Until last season Mark Giordano was carefully skating in the traces of Duncan Keith, and with the arrival of Dennis Widemand and a new coach known to unleash the offensive potential of his chosen key players, especially on the power play, perhaps Giordano can still bust loose.
Like Wideman, Giordano faces second pairing competition, ranking third on the Flames in three of the past four seasons, typically has one of the top-two highest offensive zone start percentages, but unfortunately his ability to convert this into a shot-based advantage for the Flames has been shrinking every year (although last season it was high wheneverhe played with someone besides Scott Hannan). And again like Wideman, he's a top power play option and a usable secondary penalty killer.
The only real criticism of Giordano has been his discipline. The 0.9 penalties per 60 minutes he took in 2009-10, while quite high, was actually his best as a Flame – and that's even with the gradually reducing number of hits he throws every year.
GP G A PTS Last Year 61 9 18 27 VUKOTA 64.6 7.1 22.0 29.1 Best 82 14.5 35.7 50.2 Worst 82 3.7 10.4 14.2 Average 82 8.0 25.2 33.2
Forget Duncan Keith - the most interesting match for Giordano is probably John-Michael Liles, who is about three years older (Giordano just turned 29). In 2010-11 Liles scored 46 points in 76 games in Colorado's miracle season.
Giordano GP G A PTS 2009-10 82 11 19 30 2010-11 82 8 35 43 2011-12 61 9 18 27 Liles GP G A PTS 2007-08 81 6 26 32 2008-09 75 12 27 39 2009-10 59 6 25 31
T.J. Brodie was perhaps used far too carefully last season, sheltered from playing against any kind of decent opposition, in the defensive zone, or when shorthanded, though clearly showing the ability to take some of that on. Which way his numbers go this year all depends on what opportunities he gets under new coach Bob Hartley.
GP G A PTS Last Year 54 2 12 14 VUKOTA 57.0 3.3 12.3 15.6 Best 82 4.3 28.4 32.7 Worst 82 5.6 8.5 14.1 Average 82 6.9 14.7 21.7
On the surface signing a solid third pairing guy for half the money seems like a great deal, but when you look at who they could have gotten for the same money instead, like Michal Rozsival, Adrian Aucoin, Hal Gill, Greg Zanon or even Shane O'Brien, you start getting that familiar sour taste in the back of your mouth. These guys are fundamentally the same as Sarich except they can still kill penalties regularly, play top-four minutes and potentiall provide a little offense.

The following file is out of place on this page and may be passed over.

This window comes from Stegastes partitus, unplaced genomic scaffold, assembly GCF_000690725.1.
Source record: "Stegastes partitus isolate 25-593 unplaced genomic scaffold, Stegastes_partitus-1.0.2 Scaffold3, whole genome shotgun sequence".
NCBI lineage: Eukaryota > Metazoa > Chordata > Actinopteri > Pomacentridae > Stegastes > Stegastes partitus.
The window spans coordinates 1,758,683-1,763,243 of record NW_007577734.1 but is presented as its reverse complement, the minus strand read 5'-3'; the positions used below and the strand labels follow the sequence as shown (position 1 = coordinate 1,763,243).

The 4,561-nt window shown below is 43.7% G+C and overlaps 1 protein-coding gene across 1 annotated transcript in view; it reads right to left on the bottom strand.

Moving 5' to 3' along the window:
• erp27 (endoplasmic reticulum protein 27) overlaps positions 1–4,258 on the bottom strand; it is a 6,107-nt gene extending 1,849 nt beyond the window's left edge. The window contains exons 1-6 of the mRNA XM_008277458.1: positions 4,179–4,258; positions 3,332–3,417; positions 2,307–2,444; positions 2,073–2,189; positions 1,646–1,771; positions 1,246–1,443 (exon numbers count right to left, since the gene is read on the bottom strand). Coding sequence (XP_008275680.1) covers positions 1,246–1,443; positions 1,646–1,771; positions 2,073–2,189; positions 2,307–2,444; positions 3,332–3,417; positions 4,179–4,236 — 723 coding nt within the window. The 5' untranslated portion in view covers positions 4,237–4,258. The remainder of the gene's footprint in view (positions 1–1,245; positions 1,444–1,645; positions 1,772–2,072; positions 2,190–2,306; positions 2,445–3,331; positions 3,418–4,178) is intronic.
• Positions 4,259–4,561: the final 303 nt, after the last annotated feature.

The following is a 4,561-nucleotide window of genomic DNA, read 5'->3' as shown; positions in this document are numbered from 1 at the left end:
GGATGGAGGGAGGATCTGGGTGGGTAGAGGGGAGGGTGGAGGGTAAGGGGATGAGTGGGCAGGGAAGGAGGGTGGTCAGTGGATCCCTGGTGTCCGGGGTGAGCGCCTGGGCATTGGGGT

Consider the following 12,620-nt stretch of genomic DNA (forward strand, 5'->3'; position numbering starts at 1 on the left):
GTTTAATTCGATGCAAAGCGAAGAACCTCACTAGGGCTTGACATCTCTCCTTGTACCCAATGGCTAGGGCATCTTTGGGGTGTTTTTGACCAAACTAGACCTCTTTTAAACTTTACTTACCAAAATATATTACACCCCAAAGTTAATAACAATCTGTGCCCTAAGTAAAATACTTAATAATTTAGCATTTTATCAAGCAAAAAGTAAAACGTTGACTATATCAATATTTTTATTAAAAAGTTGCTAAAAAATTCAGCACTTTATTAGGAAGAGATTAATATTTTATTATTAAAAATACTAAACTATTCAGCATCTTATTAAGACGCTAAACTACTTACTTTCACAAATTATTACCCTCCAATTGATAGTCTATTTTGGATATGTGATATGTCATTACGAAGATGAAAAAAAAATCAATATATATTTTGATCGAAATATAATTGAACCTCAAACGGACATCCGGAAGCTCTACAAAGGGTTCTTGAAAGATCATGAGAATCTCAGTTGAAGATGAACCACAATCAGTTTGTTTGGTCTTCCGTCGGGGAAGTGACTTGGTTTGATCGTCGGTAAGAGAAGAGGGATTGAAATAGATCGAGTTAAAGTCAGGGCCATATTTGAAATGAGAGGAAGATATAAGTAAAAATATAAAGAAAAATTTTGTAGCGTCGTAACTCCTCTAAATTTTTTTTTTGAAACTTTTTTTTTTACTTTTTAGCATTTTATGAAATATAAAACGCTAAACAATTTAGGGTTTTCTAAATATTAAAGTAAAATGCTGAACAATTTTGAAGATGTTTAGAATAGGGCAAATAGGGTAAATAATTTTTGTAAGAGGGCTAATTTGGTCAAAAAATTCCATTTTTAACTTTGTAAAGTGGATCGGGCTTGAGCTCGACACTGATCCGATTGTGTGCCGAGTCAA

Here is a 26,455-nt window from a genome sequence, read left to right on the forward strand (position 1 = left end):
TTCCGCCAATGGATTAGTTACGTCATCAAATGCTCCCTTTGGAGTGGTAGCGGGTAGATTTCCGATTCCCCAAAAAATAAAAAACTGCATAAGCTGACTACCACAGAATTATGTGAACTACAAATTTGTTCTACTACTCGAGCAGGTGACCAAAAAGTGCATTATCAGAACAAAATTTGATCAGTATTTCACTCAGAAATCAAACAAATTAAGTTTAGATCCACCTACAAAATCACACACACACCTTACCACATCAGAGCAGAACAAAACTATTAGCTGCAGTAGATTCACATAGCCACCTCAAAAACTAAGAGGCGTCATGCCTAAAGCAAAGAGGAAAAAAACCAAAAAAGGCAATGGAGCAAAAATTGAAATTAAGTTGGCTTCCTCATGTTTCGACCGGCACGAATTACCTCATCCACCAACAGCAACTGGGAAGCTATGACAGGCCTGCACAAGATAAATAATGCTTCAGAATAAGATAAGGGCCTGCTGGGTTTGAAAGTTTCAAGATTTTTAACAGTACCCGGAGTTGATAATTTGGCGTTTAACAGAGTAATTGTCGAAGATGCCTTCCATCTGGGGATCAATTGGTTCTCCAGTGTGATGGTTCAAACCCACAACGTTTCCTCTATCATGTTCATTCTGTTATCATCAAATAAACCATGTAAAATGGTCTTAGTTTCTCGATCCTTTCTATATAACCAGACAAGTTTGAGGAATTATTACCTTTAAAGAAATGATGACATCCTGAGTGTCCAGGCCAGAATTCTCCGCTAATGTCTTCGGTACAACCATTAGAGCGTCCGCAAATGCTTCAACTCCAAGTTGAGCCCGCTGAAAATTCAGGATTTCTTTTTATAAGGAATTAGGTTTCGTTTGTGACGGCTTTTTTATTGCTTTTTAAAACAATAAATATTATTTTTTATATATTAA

As for Sarich, he faced below-average competition for the third time in four seasons, with the same defensive zone tilt, but actually did very well – defensively, at least. Over the past four seasons the worst save percentage behind Sarich was .924 (thanks to that low level of competition), and consequently 2.08 is the highest personal goals-against average he's seen as a Flame.
Scoring-wise Sarich goes back and froth from 6-7 points to 17-20 points, and given the ratio of offensive-minded to defensive-minded players on the Calgary blue line right now, we should definitely expect more of the former.
GP G A PTS Last Year 62 1 6 7 VUKOTA 54.8 1.7 6.8 8.4 Best 82 0.0 20.8 20.8 Worst 82 2.3 4.9 7.3 Average 82 1.1 10.9 12.0
The closest historical match was another tough low-scoring defenseman named Tracy Pratt who played for Buffalo, Vancouver and four other teams in his ten-year career back in the post-expansion era. Pratt signed on with the Rockies in 1976-77, finished the year with the Leafs, and scored 10 points (era-adjusted) in 77 games in what was his final season (Sarich is signed for two).
Sarich GP G A PTS 2010-11 76 4 13 17 2011-12 62 1 6 7 Career 887 20 126 146 Pratt GP G A PTS 1974-75 79 4 14 18 1975-76 52 1 4 5 Career 519 13 86 99